On the first day I read the first novel and immediately handed it back to her with the assurance that it was worth her valuable time (she was a diligent medical student and her time actually was valuable). I clearly remember opening the first book and then how quickly I was completely sold on the series. The opening chapter, as I’m sure most of you remember, is entitled “The Boy Who Lived” and it immediately won me over. Here was a main character famous for performing the most simple of acts in some extraordinary circumstances. A hero simply for doing what everyone else managed every day and with no discernible special skills. At this point it was still many years before we learnt that Harry’s survival was occasioned by a special type of magic or that there was anything fated about it. In those early days Harry was an unremarkable child who had merely failed to die when dying was expected of him.
I think the thing that drew me into HP, as it did so many others, was the masterful creation of a world in every way like our own but in which there lived, unseen and unsuspected, a whole community of super-humans. Because what are the wizards and witches of Harry’s world but super? Their array of skills shames all but the most powerful superheroes: mastery of even a single of their skills would be sufficient to warrant inclusion on a team of superheroes; just think how many mutants become X-Men only being able to shoot fire, teleport, make themselves invisible, create force fields, heal by magic, or fly.
And simply the idea that one might, at the appropriate time in one’s life, be removed from the quotidian to learn that one has hitherto undiscovered super powers. Who hasn’t wished they were special? Who hasn’t been sure that there was more to them than those around them could see? For Harry, the moment Hagrid knocks down the door of that forsaken shack in the middle of nowhere, the dreams of every child who wished to be a hero are realized.
It is easy today to have become so accustomed to the wizarding world and the astounding feats of its inhabitants that we forget the extraordinary revelation at its heart: you, who do not fit in to the world as you know it, are special beyond comprehension.
This revelation has long stood at the heart of fantasy literature but rarely has it been delivered with such poignancy and with such an understanding of the mundane nature of the contemporary world. Frodo is special, certainly, but predominantly owing to the ring given to him by his Uncle, and his day-to-day world is completely unlike our own. Percy Jackson lives in the present but his importance derives from his parentage rather than his unwitting survival against evil. Perhaps the best example comes when Uncle Vernon is still trying to keep Harry as a Muggle and asks his nephew why Sunday might be his favorite day. “There’s no post on Sunday,” is Harry’s dejected answer, before the wizarding world encroaches so spectacularly by delivering him hundreds of invitations to attend Hogwarts.
Needless to say I spent the remainder of my convalescence reading the four books consecutively, becoming more and more completely drawn into the world that Rowling creates so adeptly, and of course I was there on release day for the three that followed.
"The thing about growing up with Fred and George is that you sort of start thinking anything's possible if you've got enough nerve." -- Ginny Weasley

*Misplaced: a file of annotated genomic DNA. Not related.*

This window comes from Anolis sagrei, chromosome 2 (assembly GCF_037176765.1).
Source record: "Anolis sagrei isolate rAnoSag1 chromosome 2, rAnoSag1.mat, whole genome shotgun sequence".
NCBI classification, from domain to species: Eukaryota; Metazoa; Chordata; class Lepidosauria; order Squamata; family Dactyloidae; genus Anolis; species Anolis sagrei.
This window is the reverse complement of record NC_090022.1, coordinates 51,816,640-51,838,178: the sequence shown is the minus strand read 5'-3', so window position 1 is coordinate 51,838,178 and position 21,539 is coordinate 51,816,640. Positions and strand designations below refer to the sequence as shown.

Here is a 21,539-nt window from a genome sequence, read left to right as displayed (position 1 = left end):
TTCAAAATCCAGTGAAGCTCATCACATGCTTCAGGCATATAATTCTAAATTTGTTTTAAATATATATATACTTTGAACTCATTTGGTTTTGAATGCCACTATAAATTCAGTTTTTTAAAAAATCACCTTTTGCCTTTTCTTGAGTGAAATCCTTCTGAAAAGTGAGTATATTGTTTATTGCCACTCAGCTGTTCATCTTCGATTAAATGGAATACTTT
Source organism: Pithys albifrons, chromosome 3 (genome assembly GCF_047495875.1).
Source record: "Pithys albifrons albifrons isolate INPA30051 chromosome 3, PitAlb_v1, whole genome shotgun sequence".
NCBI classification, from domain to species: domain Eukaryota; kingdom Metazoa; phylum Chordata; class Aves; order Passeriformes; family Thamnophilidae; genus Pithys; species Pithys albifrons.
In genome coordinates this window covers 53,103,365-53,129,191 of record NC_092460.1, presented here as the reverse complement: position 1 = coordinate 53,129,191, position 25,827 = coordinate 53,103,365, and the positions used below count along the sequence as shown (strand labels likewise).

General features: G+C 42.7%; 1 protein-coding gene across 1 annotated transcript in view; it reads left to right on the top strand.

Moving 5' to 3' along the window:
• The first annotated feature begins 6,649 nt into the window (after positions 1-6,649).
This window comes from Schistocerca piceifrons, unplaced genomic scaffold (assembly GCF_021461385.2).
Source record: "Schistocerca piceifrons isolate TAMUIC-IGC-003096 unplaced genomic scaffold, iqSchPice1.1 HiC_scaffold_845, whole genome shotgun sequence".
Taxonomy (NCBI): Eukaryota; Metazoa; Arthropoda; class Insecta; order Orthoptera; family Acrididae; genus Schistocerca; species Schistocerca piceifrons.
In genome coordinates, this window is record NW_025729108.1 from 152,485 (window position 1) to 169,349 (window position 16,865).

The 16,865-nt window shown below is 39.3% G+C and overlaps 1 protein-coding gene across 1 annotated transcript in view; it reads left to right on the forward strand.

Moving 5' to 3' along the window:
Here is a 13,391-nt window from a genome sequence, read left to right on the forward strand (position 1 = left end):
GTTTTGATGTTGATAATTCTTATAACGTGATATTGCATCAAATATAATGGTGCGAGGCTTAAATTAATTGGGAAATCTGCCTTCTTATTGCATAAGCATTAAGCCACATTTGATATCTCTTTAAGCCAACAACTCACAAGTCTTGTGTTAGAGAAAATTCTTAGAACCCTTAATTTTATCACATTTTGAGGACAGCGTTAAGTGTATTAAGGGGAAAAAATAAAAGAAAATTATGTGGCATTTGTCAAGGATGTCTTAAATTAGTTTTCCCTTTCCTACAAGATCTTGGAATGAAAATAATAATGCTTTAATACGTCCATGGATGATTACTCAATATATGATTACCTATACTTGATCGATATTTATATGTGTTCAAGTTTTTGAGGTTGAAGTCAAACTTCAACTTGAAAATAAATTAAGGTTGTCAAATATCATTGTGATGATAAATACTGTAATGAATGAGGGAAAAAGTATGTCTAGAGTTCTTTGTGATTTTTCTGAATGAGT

Harry Potter is unquestionably one of the best stories of this generation, and one that people will never forget. Put a huge group of people who love the story together and you will have a room exploding with overwhelmingly geeky magic. What’s not to love about the characters and everything they go through? Who doesn`t love bringing up an awesome Fred and George moment? The two of them wanting to send Ginny a toilet seat from Hogwarts made me realize that they are the coolest people ever (even though they’re not real, but we can always pretend, right?). When is it not the perfect time to laugh at Ron because he`s always hungry during times when he should be a bit serious?
We all connect with the books. They make us cry, they give us butterflies with the romance, and they make us fear for our characters in situations of life or death. J. K. Rowling has a beautiful imagination and she has laid out all that awesomeness in her books, just for us. I love Harry Potter, and I always will, ever since it came out, I ate up the books, played the video games and have seen every movie. There could still be some tear stains left on my copy of Deathly Hallows from the chapter of Dobby’s death.
Reading the books and watching the movies make us ultimately jealous that we`re not in the books learning how to be a witch or wizard. Honestly, how many people out there convince themselves that their Hogwarts Acceptance Letter got lost by some lousy irresponsible owl? Well, everyday I tell myself that and it always gives me hope. To trade places with one of the characters for just a day would be ridiculously amazing. You could play Wizard’s Chess with Ron, the best sport ever created, because besides killing zombies, Muggle sports suck (sorry, Dean Thomas! We know you like soccer as well as Quidditch). You could have rock cakes and tea with Hagrid, listen to a few wise words from Albus Dumbledore; and even, if you`re lucky, get yelled at by Professor Snape. If you’re in the library you could geek out with Hermione and listen to her rant about Ron or Lavender Brown. Even having an encounter with Lord Voldemort himself would be a bit of an exciting rush for me (is that weird? Oh well, who cares?). Personally I would call him Tom, just because we all know that it makes him feel so loserish -- like addressing Darth Vader as Anakin Skywalker.
My point is, whether you love Harry Potter or hate it, or just don`t know, be thankful for this: it is so much better than The Twilight Saga.